“Us Hurleys, we're pretty demanding of our guys,” Dan Hurley, now the head coach at Rhode Island, recounts. He’s remained close with Kabongo and fondly recalls their time together. A year after Thompson committed to Texas and a year before Cory Joseph would, Kabongo committed to the Longhorns in 2009. “We make our guys better, but we push hard,” Hurley says. “[Myck] was one of my favorites I ever got to coach. He loved to work, he was a great leader. He was a hungry kid.”
In 2010, Thompson was kicked off the St. Benedict’s team after a heated on-court disagreement with Hurley and transferred to Las Vegas powerhouse Findlay Prep for his senior year. The next season, Kabongo did the same. Though he briefly de-committed from the Longhorns early in the school year, he stuck to his decision. With teammates including Nick Johnson and Anthony Bennett, Kabongo and Findlay went 28-4. Kabongo made the McDonalds and Jordan Brand games before shipping off to Austin.
Handed major minutes and a leadership role as a freshman, Kabongo averaged 9.6 points and 5.2 assists and made the Big 12 All-Rookie team. Then came the fork in the road. Kabongo says he’s done talking about what happened at Texas, the before and after it created. “It’s all behind me.” The story, as it stands, goes as follows.
An off-season flight to Cleveland and a workout with a professional trainer raised eyebrows, and brought an NCAA investigation related to his reported relationship with NBA agent Rich Paul, who represented Thompson. Paul had reportedly been calling NBA teams to gauge Kabongo’s draft stock. Thompson, a member of the Cavaliers, later admitted to paying for the flight and said he was reimbursed by one of Kabongo’s brothers, but the NCAA declared Kabongo had to donate $475, the cost of the trip, to charity. The NCAA banned him for the season before later reducing the suspension to 23 games.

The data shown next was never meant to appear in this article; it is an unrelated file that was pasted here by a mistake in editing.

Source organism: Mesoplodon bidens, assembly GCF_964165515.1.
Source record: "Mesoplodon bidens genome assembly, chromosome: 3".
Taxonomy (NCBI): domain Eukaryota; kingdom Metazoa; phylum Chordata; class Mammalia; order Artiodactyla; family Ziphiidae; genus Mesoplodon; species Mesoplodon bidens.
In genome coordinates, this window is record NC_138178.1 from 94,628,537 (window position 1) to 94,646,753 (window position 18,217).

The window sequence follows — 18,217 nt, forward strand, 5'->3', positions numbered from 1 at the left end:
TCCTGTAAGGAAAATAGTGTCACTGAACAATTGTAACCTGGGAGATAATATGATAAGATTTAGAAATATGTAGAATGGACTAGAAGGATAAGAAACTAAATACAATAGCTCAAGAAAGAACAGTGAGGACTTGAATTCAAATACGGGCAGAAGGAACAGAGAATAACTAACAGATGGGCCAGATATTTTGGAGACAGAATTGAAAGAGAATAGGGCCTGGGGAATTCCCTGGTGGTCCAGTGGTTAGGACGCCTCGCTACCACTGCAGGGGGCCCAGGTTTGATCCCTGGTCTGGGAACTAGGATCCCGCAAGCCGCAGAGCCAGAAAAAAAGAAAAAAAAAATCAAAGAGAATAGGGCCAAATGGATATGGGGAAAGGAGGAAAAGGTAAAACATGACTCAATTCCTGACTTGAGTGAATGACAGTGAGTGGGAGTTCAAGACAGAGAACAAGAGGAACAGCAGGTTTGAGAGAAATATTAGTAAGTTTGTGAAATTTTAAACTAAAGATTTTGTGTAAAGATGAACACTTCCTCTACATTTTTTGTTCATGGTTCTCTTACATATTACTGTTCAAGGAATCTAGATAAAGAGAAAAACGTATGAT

“I’ve matured as a person. Going through adversity, there's things that make you or break you.” Kabongo says. After returning in February, he averaged 14.6 points and 5.5 assists in 11 games. In April, he announced he was leaving for the NBA and in June went undrafted. He headed to Summer League with the Heat, played one preseason game with the Spurs and landed a job with the team’s D-League affiliate, the Austin Toros.
In 2014 he bounced around again, playing Summer League with his hometown Raptors, then returning to the D-League with the Fort Wayne Mad Ants and later the Texas Legends. He spent less than a week back in Texas before leaving the team in January because of personal issues. “It’s made me better, made me appreciate things a lot more,” Kabongo says of his experience. “I’m just thankful for any opportunity I get. With basketball, it's all about taking full advantage of it.”
Returning to his family in Toronto, Kabongo set out to clear his mind with a break from organized basketball. He’s been working out daily with a hockey trainer to strengthen his lower body and refine his movements. He’s spent much of the summer playing in Toronto’s Crown League Pro-Am. Kabongo is so focused on self-improvement, he says he no longer carries a personal cell phone.
“Myck’s just trying to find his way a little bit,” says Peck, who left Findlay to coach in the D-League for two seasons and recently took an assistant job at Santa Clara. He coached against his former star last season with the D-League’s Idaho Stampede. Peck preaches patience for a player in Kabongo’s brand of limbo. “You gotta have a niche, be what a team is looking for. All 30 [NBA] teams don't need to want, like or need you. It only takes one.”
Kabongo remains tight with old friends Thompson and Joseph, though both have had busy off-seasons and haven’t been around quite as much. After reaching the Finals with Cleveland, Thompson waits to finalize a deal with the Cavs; Joseph came home, cashed in long-term with the Raptors, and has Drake wearing his jersey on stage. Kabongo says the three keep in touch. He doesn’t know where the path leads next and will weigh his job options, but says he isn’t concerned about the NBA. It’s easy to forget that had he stayed, he’d have just graduated college. And so he waits, hopeful for another opportunity ahead.
“You just learn so much about the game as you grow, and if you take the craft seriously. If I came out this time around, I know I would have been where I wanted to be,” he says. “But this is my route. I'm just thankful to still be here.”